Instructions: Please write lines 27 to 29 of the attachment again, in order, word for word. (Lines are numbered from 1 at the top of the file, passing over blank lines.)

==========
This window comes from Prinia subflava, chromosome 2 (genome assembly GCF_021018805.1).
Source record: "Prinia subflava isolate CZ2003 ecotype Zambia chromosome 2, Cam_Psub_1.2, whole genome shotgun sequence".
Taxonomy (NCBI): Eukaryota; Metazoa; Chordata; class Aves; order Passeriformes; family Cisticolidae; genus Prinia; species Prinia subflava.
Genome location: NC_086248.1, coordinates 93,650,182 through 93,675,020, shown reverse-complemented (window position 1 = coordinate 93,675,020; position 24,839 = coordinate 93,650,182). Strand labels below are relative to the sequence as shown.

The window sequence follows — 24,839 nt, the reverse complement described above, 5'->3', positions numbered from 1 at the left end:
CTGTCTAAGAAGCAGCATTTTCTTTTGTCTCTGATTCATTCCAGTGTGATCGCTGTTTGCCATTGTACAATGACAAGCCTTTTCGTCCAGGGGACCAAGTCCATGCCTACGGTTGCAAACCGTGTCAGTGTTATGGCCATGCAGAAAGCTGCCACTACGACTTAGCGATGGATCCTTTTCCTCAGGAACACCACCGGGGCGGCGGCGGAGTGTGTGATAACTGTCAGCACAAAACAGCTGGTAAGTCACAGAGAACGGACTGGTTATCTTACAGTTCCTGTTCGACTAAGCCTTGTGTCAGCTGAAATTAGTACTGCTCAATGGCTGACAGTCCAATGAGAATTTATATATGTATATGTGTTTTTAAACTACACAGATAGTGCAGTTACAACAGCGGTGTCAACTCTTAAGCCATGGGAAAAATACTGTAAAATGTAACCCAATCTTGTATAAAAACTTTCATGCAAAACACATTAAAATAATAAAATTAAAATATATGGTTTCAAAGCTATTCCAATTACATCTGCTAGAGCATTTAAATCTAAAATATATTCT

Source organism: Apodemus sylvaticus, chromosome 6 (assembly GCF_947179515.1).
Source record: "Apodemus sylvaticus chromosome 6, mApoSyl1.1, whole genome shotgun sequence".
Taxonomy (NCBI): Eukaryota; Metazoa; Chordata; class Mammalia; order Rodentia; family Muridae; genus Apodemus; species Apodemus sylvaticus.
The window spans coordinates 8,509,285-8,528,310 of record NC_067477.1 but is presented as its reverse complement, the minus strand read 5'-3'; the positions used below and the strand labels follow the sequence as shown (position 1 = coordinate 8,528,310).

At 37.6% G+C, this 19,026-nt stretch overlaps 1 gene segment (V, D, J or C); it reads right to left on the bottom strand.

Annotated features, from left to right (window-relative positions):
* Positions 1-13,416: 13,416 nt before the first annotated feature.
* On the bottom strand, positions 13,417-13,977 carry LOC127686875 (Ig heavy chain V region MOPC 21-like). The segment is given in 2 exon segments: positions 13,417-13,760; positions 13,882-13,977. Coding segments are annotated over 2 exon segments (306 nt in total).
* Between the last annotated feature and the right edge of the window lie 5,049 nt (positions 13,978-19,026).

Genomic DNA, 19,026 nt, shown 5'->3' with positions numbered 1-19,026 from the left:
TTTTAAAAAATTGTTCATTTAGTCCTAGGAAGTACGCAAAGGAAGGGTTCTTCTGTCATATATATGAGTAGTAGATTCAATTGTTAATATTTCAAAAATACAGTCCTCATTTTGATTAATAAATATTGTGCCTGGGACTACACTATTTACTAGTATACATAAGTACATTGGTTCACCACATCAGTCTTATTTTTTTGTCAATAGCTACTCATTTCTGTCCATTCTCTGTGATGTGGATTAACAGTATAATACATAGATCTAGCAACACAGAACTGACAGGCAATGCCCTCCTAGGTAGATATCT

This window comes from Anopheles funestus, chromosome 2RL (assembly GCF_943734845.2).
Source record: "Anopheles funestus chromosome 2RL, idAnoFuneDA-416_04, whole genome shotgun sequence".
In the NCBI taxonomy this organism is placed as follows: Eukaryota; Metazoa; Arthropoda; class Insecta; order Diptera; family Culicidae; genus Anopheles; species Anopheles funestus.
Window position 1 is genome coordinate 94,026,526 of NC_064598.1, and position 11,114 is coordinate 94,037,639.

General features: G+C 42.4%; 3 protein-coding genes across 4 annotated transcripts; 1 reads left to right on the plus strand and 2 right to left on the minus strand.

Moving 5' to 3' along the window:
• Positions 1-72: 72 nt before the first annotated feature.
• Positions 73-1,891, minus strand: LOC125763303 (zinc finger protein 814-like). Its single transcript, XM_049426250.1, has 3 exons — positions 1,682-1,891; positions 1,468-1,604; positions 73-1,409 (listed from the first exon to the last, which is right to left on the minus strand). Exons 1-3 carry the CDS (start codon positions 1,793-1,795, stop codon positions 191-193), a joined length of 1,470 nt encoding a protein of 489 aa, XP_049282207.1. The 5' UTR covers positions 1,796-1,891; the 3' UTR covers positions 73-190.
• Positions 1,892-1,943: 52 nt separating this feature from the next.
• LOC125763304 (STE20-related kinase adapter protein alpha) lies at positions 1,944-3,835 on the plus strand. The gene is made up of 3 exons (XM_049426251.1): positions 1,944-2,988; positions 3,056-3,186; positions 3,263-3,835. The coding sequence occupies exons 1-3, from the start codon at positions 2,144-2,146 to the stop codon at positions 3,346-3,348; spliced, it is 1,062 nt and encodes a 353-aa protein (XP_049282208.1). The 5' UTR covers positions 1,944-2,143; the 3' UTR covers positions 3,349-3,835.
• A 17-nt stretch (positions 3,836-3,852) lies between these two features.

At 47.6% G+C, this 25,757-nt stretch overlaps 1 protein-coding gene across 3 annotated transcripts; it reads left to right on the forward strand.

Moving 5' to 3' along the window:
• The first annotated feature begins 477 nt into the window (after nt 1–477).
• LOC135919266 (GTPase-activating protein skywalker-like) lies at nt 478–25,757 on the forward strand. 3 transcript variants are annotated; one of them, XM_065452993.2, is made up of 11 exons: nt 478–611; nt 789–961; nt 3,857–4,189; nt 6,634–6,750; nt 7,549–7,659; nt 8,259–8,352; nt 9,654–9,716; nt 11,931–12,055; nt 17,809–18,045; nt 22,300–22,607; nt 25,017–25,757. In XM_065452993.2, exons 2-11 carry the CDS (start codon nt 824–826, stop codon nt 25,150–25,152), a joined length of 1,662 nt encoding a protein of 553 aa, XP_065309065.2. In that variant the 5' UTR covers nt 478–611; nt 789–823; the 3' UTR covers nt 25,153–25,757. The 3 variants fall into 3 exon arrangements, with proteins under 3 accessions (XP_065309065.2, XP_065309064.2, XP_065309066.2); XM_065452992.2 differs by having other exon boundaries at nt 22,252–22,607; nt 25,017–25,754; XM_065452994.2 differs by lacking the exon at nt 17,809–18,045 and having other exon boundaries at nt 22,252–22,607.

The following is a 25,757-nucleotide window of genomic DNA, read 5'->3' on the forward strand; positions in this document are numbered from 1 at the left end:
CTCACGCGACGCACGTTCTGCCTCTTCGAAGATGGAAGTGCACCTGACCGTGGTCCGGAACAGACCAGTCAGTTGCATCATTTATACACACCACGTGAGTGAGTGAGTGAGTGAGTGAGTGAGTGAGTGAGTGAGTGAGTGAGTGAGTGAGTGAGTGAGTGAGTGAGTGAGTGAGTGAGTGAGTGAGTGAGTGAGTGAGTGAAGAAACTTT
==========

• LOC125763304 (STE20-related kinase adapter protein alpha) lies at positions 1,944-3,835 on the plus strand. The gene is made up of 3 exons (XM_049426251.1): positions 1,944-2,988; positions 3,056-3,186; positions 3,263-3,835. The coding sequence occupies exons 1-3, from the start codon at positions 2,144-2,146 to the stop codon at positions 3,346-3,348; spliced, it is 1,062 nt and encodes a 353-aa protein (XP_049282208.1). The 5' UTR covers positions 1,944-2,143; the 3' UTR covers positions 3,349-3,835.
• A 17-nt stretch (positions 3,836-3,852) lies between these two features.

At 47.6% G+C, this 25,757-nt stretch overlaps 1 protein-coding gene across 3 annotated transcripts; it reads left to right on the forward strand.